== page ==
It seems like a minor quibble, but I certainly worry whenever I see a company where I invest money make mathematical mistakes in their marketing materials.
Today I was browsing Lending Club's Diversification page, looking at the graphs for 100 notes and 400 notes. Both contain a similar inaccuracy:
Lending Club states that "Over 98.98% of all investors with 100 or more Notes have experienced positive returns" and yet they show that 1.03% of investors have <0% returns.
It's the word "over" that is inaccurate here, and the inaccuracy comes down to a rounding issue. But "over" is a marketing word that translates to a specific mathematical meaning: greater than 98.98%. And that simply can't be true if the number of <0% returns rounded to 1.03%.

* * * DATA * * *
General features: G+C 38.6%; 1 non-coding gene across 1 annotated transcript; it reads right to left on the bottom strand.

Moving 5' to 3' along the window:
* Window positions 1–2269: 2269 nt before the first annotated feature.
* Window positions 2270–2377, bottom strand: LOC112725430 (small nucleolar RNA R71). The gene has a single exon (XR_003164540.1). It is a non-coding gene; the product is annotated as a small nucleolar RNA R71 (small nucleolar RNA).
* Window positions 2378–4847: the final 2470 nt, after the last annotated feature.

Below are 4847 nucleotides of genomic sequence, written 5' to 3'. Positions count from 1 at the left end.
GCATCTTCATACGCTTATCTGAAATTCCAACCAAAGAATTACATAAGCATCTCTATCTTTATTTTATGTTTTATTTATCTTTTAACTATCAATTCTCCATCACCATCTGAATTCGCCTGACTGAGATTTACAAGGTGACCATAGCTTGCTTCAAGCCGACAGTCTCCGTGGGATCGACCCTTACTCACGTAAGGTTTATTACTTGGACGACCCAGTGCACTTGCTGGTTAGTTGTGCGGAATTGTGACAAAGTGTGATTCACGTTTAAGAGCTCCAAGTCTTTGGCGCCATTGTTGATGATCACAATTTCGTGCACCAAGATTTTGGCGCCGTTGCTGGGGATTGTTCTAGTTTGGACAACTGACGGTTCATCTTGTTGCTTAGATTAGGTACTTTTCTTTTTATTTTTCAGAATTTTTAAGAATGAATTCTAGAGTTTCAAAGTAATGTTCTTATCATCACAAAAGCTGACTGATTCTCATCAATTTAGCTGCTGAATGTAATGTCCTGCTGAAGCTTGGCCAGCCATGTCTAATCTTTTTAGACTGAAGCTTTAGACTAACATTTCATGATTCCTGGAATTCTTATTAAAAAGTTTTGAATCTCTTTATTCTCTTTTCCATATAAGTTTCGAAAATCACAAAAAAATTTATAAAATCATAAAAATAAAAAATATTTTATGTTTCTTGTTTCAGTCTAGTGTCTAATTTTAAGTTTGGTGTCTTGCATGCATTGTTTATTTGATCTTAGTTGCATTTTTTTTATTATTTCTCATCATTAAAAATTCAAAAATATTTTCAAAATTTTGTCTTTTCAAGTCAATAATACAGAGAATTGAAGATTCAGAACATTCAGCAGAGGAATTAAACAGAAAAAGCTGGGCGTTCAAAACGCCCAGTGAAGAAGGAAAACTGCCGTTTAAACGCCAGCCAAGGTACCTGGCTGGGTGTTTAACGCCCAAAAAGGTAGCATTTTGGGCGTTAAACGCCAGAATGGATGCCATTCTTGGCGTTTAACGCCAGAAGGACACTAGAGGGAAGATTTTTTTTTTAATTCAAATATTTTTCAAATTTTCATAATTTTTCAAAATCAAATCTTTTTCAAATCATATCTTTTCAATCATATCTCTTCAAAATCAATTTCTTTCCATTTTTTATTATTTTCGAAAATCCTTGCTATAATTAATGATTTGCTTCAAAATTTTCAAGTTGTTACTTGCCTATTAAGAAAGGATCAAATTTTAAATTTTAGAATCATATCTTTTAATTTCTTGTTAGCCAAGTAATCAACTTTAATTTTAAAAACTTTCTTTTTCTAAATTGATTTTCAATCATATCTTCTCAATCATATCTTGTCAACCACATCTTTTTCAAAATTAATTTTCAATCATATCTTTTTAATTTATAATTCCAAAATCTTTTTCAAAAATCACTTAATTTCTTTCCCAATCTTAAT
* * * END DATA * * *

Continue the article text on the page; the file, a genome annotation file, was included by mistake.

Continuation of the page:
Following conventional rounding rules, the minimum percentage that the 1.03% of <0% returns could actually be is 1.025%.
Being generous with the word over, let's assume in this case that there are 98.98% positive returns.
98.98% + 1.025% = 100.005% which is, of course, impossible.
Lending Club's statement is false. Under 98.98% of all investors with 100 or ore Notes have experienced positive returns. If they want to use the word "over" they must change the value to over 98.97%.
Yes, it's small, but it's a way to demonstrate that everyone in the organization, right down to the marketing folks, really understand the importance of the numbers to us lenders and are committed getting us great returns that are mathematically sound, not ones that just sound good.
Lending Club's 400 Notes image suffers from the same issue: